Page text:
# Sorting by Shuffling Methods and a Queue

### Abstract

We study sorting by queues that can rearrange their content by applying permutations from a predefined set. These new sorting devices are called *shuffle queues* and we investigate those of them corresponding to sets of permutations defining some well-known shuffling methods. If $\mathbb{Q}_{\Sigma}$ is the shuffle queue corresponding to the shuffling method $\Sigma$, then we find a number of surprising results related to two natural variations of shuffle queues denoted by $\mathbb{Q}_{\Sigma}^{\prime}$ and $\mathbb{Q}_{\Sigma}^{\textsf{pop}}$. These require the entire content of the device to be unloaded after a permutation is applied or unloaded by each pop operation, respectively.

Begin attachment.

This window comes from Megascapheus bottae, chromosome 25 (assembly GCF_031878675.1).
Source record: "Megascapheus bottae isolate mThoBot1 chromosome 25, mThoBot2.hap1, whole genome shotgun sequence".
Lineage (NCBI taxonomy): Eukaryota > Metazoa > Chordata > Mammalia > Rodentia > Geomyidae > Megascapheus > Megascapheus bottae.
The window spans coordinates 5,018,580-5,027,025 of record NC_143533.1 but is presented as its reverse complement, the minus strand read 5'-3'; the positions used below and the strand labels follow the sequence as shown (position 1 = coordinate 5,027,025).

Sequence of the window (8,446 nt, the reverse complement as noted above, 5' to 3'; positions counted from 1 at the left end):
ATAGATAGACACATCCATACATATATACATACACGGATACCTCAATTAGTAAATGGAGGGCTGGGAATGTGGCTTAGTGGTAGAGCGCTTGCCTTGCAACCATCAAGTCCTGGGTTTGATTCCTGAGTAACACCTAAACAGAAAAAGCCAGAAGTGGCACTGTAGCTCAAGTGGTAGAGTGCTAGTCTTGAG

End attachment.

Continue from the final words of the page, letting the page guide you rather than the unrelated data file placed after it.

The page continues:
First, we show that sorting by a deque is equivalent to sorting by a shuffle queue that can reverse its content. Next, we focus on sorting by *cuts*. We prove that the set of permutations that one can sort by using $\mathbb{Q}_{\text{cuts}}^{\prime}$ is the set of the $321$-avoiding separable permutations. We give lower and upper bounds to the maximum number of times the device must be used to sort a permutation. Furthermore, we give a formula for the number of $n$-permutations, $p_{n}(\mathbb{Q}_{\Sigma}^{\prime})$, that one can sort by using $\mathbb{Q}_{\Sigma}^{\prime}$, for any shuffling method $\Sigma$, corresponding to a set of irreducible permutations.

We also show that $p_{n}(\mathbb{Q}_{\Sigma}^{\textsf{pop}})$ is given by the odd indexed Fibonacci numbers $F_{2n-1}$, for any shuffling method $\Sigma$ having a specific \say{back-front} property. The rest of the work is dedicated to a surprising conjecture inspired by Diaconis and Graham, which states that one can sort the same number of permutations of any given size by using the devices $\mathbb{Q}_{\text{In-sh}}^{\textsf{pop}}$ and $\mathbb{Q}_{\text{Monge}}^{\textsf{pop}}$, corresponding to the popular \emph{In-shuffle} and \emph{Monge} shuffling methods.